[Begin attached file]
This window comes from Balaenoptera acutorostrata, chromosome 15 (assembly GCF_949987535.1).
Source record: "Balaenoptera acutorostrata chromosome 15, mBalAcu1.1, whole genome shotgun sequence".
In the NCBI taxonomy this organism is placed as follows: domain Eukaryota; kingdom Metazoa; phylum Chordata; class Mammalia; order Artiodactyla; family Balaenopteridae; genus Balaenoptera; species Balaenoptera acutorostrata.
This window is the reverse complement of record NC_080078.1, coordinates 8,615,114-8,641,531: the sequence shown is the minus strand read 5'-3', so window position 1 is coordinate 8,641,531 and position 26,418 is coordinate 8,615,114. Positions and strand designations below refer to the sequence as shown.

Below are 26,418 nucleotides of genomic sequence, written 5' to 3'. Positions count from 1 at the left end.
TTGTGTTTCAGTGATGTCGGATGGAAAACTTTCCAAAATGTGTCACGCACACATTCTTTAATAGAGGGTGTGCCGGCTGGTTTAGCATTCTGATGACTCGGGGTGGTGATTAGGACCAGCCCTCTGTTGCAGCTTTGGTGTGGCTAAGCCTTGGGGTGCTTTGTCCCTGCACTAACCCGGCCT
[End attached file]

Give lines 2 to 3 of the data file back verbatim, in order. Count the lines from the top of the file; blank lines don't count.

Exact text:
Source record: "Balaenoptera acutorostrata chromosome 15, mBalAcu1.1, whole genome shotgun sequence".
In the NCBI taxonomy this organism is placed as follows: domain Eukaryota; kingdom Metazoa; phylum Chordata; class Mammalia; order Artiodactyla; family Balaenopteridae; genus Balaenoptera; species Balaenoptera acutorostrata.